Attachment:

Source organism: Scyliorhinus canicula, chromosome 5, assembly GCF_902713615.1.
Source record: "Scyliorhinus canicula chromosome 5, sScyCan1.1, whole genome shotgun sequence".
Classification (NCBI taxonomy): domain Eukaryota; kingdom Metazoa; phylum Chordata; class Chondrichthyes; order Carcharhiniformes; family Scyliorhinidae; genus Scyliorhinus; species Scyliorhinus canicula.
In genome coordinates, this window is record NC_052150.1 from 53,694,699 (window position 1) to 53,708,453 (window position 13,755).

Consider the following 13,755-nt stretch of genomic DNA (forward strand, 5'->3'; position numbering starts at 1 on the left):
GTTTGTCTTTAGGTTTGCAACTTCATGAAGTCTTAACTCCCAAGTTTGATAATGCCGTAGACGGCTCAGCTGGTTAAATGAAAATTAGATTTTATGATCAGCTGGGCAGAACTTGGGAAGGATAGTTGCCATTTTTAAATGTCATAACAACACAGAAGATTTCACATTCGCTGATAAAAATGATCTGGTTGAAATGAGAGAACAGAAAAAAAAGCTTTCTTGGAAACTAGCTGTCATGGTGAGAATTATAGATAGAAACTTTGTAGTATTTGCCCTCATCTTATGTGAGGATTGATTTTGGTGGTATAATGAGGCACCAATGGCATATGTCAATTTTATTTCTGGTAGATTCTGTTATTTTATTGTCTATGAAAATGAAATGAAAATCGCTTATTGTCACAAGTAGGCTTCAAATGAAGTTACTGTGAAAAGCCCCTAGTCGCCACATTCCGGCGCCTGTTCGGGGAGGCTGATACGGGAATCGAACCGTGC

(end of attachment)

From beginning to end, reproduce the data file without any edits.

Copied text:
Source organism: Scyliorhinus canicula, chromosome 5, assembly GCF_902713615.1.
Source record: "Scyliorhinus canicula chromosome 5, sScyCan1.1, whole genome shotgun sequence".
Classification (NCBI taxonomy): domain Eukaryota; kingdom Metazoa; phylum Chordata; class Chondrichthyes; order Carcharhiniformes; family Scyliorhinidae; genus Scyliorhinus; species Scyliorhinus canicula.
In genome coordinates, this window is record NC_052150.1 from 53,694,699 (window position 1) to 53,708,453 (window position 13,755).

Consider the following 13,755-nt stretch of genomic DNA (forward strand, 5'->3'; position numbering starts at 1 on the left):
GTTTGTCTTTAGGTTTGCAACTTCATGAAGTCTTAACTCCCAAGTTTGATAATGCCGTAGACGGCTCAGCTGGTTAAATGAAAATTAGATTTTATGATCAGCTGGGCAGAACTTGGGAAGGATAGTTGCCATTTTTAAATGTCATAACAACACAGAAGATTTCACATTCGCTGATAAAAATGATCTGGTTGAAATGAGAGAACAGAAAAAAAAGCTTTCTTGGAAACTAGCTGTCATGGTGAGAATTATAGATAGAAACTTTGTAGTATTTGCCCTCATCTTATGTGAGGATTGATTTTGGTGGTATAATGAGGCACCAATGGCATATGTCAATTTTATTTCTGGTAGATTCTGTTATTTTATTGTCTATGAAAATGAAATGAAAATCGCTTATTGTCACAAGTAGGCTTCAAATGAAGTTACTGTGAAAAGCCCCTAGTCGCCACATTCCGGCGCCTGTTCGGGGAGGCTGATACGGGAATCGAACCGTGC